Regulator: China not ready to let Boeing 737 Max fly again

American regulators approved the plane in November to resume commercial flights after Boeing updated software and pilots received additional training.Major safety concerns raised by Chinese regulators have not been fully resolved, said Dong Zhiyi, deputy administrator of the Civil Aviation Administration of China, at a news conference.Design changes must pass approval for airworthiness, pilots must receive effective flight training and conclusions of investigations into the two crashes must be clear, Dong said.The technical review has not yet entered the certification and flight test stage, Dong said.

PTI | Beijing | Updated: 01-03-2021 18:00 IST | Created: 01-03-2021 17:30 IST
Regulator: China not ready to let Boeing 737 Max fly again
Representative Image Image Credit: ANI

China isn't ready to join the United States in approving Boeing's 737 Max to return to flying following a two-year grounding prompted by a pair of fatal crashes, a regulator said Monday.

China was the first country to ground the 737 Max in 2019 after crashes in Indonesia and Ethiopia killed a total of 346 people. American regulators approved the plane in November to resume commercial flights after Boeing updated software and pilots received additional training.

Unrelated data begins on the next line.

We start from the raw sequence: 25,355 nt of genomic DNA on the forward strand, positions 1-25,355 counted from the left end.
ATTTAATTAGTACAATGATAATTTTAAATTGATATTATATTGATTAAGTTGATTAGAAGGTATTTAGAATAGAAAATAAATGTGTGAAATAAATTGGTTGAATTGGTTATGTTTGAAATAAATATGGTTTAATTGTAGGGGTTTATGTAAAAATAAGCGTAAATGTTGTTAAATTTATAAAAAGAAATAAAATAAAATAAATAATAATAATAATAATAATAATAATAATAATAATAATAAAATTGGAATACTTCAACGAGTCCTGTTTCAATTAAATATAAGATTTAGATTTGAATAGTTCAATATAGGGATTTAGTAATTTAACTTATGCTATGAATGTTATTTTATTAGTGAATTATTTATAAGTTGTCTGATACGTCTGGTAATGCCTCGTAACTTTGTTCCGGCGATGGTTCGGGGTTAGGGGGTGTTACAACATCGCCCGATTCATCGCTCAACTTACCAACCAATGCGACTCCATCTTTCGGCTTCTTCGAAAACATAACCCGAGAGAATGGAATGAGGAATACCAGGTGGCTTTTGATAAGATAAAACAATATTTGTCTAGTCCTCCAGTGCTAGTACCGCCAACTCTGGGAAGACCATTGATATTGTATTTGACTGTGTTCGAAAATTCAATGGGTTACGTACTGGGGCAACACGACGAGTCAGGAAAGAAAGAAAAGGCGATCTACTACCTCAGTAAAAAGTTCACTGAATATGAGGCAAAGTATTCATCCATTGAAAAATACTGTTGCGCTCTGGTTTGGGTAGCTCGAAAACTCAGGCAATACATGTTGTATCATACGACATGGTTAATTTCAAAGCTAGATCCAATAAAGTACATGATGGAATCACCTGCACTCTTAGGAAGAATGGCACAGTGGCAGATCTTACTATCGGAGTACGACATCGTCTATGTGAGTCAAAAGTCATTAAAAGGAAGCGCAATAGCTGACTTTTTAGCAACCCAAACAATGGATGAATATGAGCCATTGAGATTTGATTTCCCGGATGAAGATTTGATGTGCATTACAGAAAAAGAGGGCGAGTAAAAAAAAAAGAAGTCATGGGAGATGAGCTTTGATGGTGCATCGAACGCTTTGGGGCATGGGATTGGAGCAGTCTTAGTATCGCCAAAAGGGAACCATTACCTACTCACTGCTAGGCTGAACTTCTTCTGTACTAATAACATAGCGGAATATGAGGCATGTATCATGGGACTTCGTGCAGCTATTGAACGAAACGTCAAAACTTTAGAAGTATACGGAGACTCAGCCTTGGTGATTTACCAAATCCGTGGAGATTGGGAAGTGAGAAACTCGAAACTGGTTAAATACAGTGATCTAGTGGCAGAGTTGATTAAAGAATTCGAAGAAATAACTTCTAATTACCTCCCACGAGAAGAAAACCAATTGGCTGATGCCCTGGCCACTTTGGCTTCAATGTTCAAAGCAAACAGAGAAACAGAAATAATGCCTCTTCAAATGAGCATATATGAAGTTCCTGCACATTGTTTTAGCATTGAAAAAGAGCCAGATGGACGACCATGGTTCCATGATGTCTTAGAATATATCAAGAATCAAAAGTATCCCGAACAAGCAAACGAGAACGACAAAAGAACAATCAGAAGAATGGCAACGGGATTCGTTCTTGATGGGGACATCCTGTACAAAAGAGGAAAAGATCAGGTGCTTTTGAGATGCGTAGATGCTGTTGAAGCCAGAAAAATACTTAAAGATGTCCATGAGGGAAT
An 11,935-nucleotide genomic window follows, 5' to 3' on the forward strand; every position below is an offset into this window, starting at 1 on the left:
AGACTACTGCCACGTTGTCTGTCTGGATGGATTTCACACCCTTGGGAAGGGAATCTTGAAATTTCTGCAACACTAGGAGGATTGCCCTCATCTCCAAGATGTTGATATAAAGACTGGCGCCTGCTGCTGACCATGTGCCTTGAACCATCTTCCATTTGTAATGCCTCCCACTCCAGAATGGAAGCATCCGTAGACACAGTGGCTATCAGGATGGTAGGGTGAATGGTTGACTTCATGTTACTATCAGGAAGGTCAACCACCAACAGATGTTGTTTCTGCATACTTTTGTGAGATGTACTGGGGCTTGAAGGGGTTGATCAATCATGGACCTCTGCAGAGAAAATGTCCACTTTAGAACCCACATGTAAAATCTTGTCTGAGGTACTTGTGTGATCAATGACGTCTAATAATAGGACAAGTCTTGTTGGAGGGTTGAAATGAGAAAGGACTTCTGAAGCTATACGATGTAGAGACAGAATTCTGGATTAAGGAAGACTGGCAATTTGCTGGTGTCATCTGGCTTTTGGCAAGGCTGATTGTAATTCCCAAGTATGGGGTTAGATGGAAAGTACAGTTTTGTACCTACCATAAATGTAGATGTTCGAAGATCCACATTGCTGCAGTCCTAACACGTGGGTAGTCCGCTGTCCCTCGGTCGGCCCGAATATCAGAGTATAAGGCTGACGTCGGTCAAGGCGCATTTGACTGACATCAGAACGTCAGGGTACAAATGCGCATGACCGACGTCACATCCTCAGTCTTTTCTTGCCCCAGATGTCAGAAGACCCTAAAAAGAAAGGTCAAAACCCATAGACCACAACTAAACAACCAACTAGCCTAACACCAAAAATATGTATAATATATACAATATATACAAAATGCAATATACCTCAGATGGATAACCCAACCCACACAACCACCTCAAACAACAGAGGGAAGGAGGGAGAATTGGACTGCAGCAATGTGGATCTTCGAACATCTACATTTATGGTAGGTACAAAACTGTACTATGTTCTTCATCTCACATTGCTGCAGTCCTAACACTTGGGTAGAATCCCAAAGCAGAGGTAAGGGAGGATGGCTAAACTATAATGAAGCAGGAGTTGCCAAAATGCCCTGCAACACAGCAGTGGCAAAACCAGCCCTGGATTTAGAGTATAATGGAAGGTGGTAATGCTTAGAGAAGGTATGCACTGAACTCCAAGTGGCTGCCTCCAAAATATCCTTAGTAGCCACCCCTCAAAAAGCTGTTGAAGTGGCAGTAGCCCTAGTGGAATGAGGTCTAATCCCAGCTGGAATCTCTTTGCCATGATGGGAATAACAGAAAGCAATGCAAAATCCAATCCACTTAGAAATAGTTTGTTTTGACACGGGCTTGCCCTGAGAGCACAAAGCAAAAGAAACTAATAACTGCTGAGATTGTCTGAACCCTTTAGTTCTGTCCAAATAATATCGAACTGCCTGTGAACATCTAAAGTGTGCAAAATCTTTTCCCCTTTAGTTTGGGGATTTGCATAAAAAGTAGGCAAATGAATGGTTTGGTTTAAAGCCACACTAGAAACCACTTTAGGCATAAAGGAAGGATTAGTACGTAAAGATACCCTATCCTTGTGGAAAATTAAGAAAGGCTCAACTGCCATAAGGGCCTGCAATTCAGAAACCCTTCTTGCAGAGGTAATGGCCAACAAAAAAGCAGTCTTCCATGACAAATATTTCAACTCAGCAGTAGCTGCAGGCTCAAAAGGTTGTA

"Major safety concerns" raised by Chinese regulators "have not been fully resolved," said Dong Zhiyi, deputy administrator of the Civil Aviation Administration of China, at a news conference.

Design changes must pass approval for airworthiness, pilots must receive "effective flight training" and conclusions of investigations into the two crashes must be clear, Dong said.

"The technical review has not yet entered the certification and flight test stage,'' Dong said. He gave no timeline for when that might happen.

China is, along with North America and Europe, one of the biggest markets for Boeing Co. and its European rival Airbus. That makes the 737 Max's approval by Beijing important for its commercial success.

Crash investigators blamed anti-stall software that countered the plane's tendency to tilt nose-up because of the size and placement of the engines. That software pushed the nose down repeatedly, overcoming the pilots' struggles to regain control. In each case, a single faulty sensor triggered the nose-down pitch.

The new software now requires inputs from two sensors to activate the software, which Boeing says does not override pilot controls.

Chinese airlines own about 100 737 Maxes, according to news reports.

(This story has not been edited by Devdiscourse staff and is auto-generated from a syndicated feed.)


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